The Maya Centre Launches Women’s Hub to Reach Underrepresented Communities in Islington

As part of our ongoing mission to improve women’s mental health, The Maya Centre has created a Women’s Hub: Community Wellbeing Project, with the launch event on Saturday 30th July 2022, 11AM-3PM, at Hargrave Hall, Hargrave Rd, Archway, London N19 5SP.

The Women’s Hub is a grassroots scheme for women in Islington to co-design wellbeing workshops through peer support groups focused on different specialisms and their needs. This launch event is a chance for women in the local area to meet the team, find out what’s going on, sign up for free workshops and activities and try some complementary therapies, such as yoga or reflexology. There will be a free crèche and food available. 

All women can take part, but they will be prioritising disabled & neurodivergent women, young women, asylum-seeking and refugee women, LGBTQ+ women and Black women. There will be a chance to speak to and learn from each of our four community navigators who work in different specialisms, along with Michalina Popiolek, the project leader.

Amber Nyankson, a Community Navigator focusing on women with neurodiversity, women with learning disabilities and women with experience in the Criminal Justice System, says, “Women in these groups have high levels of passion, drive, and creative thinking and are deserving of the same respect and opportunities that others receive, without their worth being attached to their skills or their perceived usefulness to society.

“Furthermore, these kinds of women often suffer more negative experiences when using government services like health, housing, education, transport, justice, immigration & childcare than the local population.

“This is why a project of this nature is necessary. We need to support mental health and address all areas of emotional and physical wellbeing for the women of Islington.”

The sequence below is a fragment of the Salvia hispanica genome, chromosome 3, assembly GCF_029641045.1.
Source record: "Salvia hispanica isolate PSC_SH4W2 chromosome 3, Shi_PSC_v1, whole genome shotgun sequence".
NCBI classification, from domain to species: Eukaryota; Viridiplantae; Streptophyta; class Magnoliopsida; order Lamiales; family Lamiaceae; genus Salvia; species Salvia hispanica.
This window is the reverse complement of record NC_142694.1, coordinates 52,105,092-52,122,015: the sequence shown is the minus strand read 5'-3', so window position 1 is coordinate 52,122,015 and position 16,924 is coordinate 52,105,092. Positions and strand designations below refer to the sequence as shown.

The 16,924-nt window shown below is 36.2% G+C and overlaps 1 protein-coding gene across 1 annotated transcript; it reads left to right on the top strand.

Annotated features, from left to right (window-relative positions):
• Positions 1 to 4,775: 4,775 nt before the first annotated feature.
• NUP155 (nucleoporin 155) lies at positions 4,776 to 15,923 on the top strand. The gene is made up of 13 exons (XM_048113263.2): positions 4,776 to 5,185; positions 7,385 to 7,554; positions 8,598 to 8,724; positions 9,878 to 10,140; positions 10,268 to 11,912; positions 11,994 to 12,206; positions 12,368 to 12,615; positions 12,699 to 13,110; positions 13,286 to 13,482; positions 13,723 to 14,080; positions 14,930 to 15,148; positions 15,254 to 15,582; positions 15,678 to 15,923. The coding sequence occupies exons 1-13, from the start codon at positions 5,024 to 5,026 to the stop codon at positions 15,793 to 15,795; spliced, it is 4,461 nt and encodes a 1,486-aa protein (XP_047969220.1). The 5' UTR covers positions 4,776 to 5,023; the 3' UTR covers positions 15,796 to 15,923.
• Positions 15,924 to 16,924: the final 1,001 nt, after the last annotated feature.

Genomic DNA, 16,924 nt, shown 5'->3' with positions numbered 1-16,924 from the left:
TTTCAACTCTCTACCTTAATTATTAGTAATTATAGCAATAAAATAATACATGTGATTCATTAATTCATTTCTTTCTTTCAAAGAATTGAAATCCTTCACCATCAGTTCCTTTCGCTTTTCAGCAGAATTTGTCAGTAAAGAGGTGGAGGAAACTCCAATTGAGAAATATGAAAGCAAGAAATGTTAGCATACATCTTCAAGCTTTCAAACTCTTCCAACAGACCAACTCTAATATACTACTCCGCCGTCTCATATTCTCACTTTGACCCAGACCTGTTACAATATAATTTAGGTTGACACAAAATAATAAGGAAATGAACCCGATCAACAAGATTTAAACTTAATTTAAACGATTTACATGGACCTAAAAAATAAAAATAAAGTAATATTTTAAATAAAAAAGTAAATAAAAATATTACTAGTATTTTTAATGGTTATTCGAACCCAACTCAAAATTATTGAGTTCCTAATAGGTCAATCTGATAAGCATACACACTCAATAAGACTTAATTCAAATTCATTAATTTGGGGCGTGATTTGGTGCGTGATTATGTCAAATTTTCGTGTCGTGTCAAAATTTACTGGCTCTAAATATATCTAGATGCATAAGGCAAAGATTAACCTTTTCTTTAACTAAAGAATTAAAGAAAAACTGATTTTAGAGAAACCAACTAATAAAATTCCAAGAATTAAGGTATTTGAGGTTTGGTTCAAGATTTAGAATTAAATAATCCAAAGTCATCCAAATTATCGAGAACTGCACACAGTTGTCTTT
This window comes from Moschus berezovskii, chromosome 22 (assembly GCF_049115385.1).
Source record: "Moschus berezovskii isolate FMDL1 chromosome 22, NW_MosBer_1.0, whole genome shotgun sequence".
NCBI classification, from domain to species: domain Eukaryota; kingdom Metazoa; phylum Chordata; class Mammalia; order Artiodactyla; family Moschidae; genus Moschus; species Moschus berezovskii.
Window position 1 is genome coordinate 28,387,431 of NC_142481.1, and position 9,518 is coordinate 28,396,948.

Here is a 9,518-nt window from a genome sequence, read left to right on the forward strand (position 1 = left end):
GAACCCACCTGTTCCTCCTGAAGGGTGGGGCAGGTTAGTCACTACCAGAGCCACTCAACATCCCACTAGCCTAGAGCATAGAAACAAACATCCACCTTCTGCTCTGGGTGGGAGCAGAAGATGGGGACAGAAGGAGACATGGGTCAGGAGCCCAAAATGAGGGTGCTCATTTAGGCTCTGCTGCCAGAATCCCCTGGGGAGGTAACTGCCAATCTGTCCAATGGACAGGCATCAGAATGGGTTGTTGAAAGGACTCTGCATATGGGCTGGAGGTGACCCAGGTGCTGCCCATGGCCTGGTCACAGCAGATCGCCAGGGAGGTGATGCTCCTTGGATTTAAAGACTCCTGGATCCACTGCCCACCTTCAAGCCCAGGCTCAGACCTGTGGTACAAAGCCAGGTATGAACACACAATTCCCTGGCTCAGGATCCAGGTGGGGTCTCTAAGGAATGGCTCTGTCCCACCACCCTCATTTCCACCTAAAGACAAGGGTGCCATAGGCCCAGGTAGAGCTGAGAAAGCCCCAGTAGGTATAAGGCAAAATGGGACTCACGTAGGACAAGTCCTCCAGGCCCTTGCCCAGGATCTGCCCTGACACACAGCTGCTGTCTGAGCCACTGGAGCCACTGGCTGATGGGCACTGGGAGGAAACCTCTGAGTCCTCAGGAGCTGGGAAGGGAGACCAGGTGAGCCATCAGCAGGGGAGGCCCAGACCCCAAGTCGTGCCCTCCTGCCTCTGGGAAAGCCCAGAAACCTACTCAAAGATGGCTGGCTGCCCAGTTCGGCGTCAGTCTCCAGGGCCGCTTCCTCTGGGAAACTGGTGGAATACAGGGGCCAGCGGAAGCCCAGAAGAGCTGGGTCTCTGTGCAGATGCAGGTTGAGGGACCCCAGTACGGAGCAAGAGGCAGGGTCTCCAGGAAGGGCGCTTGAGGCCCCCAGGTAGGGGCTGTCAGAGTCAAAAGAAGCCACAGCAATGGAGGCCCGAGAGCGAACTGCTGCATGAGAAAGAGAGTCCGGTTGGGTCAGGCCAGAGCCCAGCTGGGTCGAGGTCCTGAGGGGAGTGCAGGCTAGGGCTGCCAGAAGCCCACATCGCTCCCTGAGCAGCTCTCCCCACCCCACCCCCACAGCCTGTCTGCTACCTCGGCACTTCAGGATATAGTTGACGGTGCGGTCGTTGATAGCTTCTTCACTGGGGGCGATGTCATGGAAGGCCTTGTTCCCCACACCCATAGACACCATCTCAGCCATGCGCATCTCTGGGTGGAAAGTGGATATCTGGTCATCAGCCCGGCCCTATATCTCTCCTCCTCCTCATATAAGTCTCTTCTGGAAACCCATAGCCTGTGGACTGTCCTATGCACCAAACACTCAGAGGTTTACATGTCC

Edna Samuel, another Women’s Hub Community Navigator, works with Black women, women with physical disabilities and long-term health conditions, and women on low incomes. She comments, “Being a woman is hard work generally and adding the title BLACK WOMAN makes it more difficult because some people define you by your ethnicity, not your character. This puts many barriers to accessing services that give women the opportunity to be treated equally. The Women’s Hub initiative creates a safe and nurturing platform for women from different ethnic communities and social backgrounds, where we can come together, socialise and understand one another better without prejudices.

“The Community Navigator’s goal is to make sure that women have a voice to express themselves without being judged and to support women in becoming the best version of themselves, whatever that looks like to an individual. We want to empower women personally, physically, emotionally, professionally, and mentally in their abilities and themselves.”

Rose Namabgo, a Community Navigator, supports women from refugee and asylum seeker contexts. She shares, “I am passionate about women’s wellbeing due to my lived experience, which helps me understand and relate to the severity of mental health difficulties faced by women  asylum seeker, refugee and migrant backgrounds.”

She also touches on the need to support female translators and interpreters, saying, “Translating traumatic narratives is extremely difficult. Women translators frequently experience vicarious trauma and mental health issues due to their work.”

Hinda Hashi, our fourth and final Community Navigator, specialises in Somali women, parents and carers. She states, “The language barrier is a significant obstacle preventing Somali women from engaging with the wider community. The Women’s Hub will provide interpreters to bridge the gap between the two. The women’s hub, therefore, provides a platform for Somali women to express their feelings and be heard.

“We will also be running health and wellbeing workshops where we will be empowering Somali women to run the workshop themselves. This trains them to learn to voice their concerns and become group leaders.”

These are the primary issues that the Maya Centre’s Women’s Hub will be addressing through peer support groups and one-on-one support from practitioners.

Emma Brech, Maya Centre CEO credits out sponsor, “We are grateful to the National Lottery for funding our new Women’s Hub and will really take this chance to reach out into our community and listen to women, particularly those we may not have heard from before.

“Women in Islington have been saying to us for a long time that they would like to see more holistic, flexible and accessible wellbeing support tailored to their needs — really getting the chance to decide for themselves what good mental health looks like before they reach crisis point.”

Come and talk to us, get involved and help us make The Maya Centre the go-to women-for-women sanctuary in Islington. See you there!

For further information about the Women’s Hub, please contact Michalina Popiolek at and CC